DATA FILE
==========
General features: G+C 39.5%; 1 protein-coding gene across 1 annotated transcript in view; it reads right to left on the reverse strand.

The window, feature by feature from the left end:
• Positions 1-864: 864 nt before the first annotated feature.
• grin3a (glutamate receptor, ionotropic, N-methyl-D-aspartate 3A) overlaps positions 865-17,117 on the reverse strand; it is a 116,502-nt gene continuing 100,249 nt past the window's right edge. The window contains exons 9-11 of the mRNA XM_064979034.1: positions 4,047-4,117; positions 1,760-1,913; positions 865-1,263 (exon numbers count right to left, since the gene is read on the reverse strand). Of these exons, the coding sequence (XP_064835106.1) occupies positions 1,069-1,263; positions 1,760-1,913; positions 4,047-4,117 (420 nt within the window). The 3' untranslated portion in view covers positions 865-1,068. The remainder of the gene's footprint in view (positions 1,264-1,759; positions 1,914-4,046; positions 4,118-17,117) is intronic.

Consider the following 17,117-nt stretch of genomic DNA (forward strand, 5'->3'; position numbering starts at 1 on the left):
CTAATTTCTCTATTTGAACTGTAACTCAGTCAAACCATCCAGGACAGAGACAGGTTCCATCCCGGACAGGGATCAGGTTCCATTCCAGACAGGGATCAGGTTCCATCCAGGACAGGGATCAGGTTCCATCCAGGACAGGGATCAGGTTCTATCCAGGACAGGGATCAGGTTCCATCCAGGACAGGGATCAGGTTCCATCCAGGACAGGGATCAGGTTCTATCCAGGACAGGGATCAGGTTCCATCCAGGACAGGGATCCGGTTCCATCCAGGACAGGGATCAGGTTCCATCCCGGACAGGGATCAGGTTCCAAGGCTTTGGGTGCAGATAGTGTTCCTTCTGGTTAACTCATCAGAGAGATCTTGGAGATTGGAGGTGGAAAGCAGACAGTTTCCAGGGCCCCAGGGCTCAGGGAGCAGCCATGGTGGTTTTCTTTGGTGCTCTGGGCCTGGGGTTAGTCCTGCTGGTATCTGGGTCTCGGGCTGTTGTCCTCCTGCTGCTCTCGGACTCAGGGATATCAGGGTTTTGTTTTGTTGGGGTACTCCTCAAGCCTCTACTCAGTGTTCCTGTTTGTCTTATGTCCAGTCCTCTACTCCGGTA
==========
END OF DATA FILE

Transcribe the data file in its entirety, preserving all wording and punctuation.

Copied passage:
General features: G+C 39.5%; 1 protein-coding gene across 1 annotated transcript in view; it reads right to left on the reverse strand.

The window, feature by feature from the left end:
• Positions 1-864: 864 nt before the first annotated feature.
• grin3a (glutamate receptor, ionotropic, N-methyl-D-aspartate 3A) overlaps positions 865-17,117 on the reverse strand; it is a 116,502-nt gene continuing 100,249 nt past the window's right edge. The window contains exons 9-11 of the mRNA XM_064979034.1: positions 4,047-4,117; positions 1,760-1,913; positions 865-1,263 (exon numbers count right to left, since the gene is read on the reverse strand). Of these exons, the coding sequence (XP_064835106.1) occupies positions 1,069-1,263; positions 1,760-1,913; positions 4,047-4,117 (420 nt within the window). The 3' untranslated portion in view covers positions 865-1,068. The remainder of the gene's footprint in view (positions 1,264-1,759; positions 1,914-4,046; positions 4,118-17,117) is intronic.

Consider the following 17,117-nt stretch of genomic DNA (forward strand, 5'->3'; position numbering starts at 1 on the left):
CTAATTTCTCTATTTGAACTGTAACTCAGTCAAACCATCCAGGACAGAGACAGGTTCCATCCCGGACAGGGATCAGGTTCCATTCCAGACAGGGATCAGGTTCCATCCAGGACAGGGATCAGGTTCCATCCAGGACAGGGATCAGGTTCTATCCAGGACAGGGATCAGGTTCCATCCAGGACAGGGATCAGGTTCCATCCAGGACAGGGATCAGGTTCTATCCAGGACAGGGATCAGGTTCCATCCAGGACAGGGATCCGGTTCCATCCAGGACAGGGATCAGGTTCCATCCCGGACAGGGATCAGGTTCCAAGGCTTTGGGTGCAGATAGTGTTCCTTCTGGTTAACTCATCAGAGAGATCTTGGAGATTGGAGGTGGAAAGCAGACAGTTTCCAGGGCCCCAGGGCTCAGGGAGCAGCCATGGTGGTTTTCTTTGGTGCTCTGGGCCTGGGGTTAGTCCTGCTGGTATCTGGGTCTCGGGCTGTTGTCCTCCTGCTGCTCTCGGACTCAGGGATATCAGGGTTTTGTTTTGTTGGGGTACTCCTCAAGCCTCTACTCAGTGTTCCTGTTTGTCTTATGTCCAGTCCTCTACTCCGGTA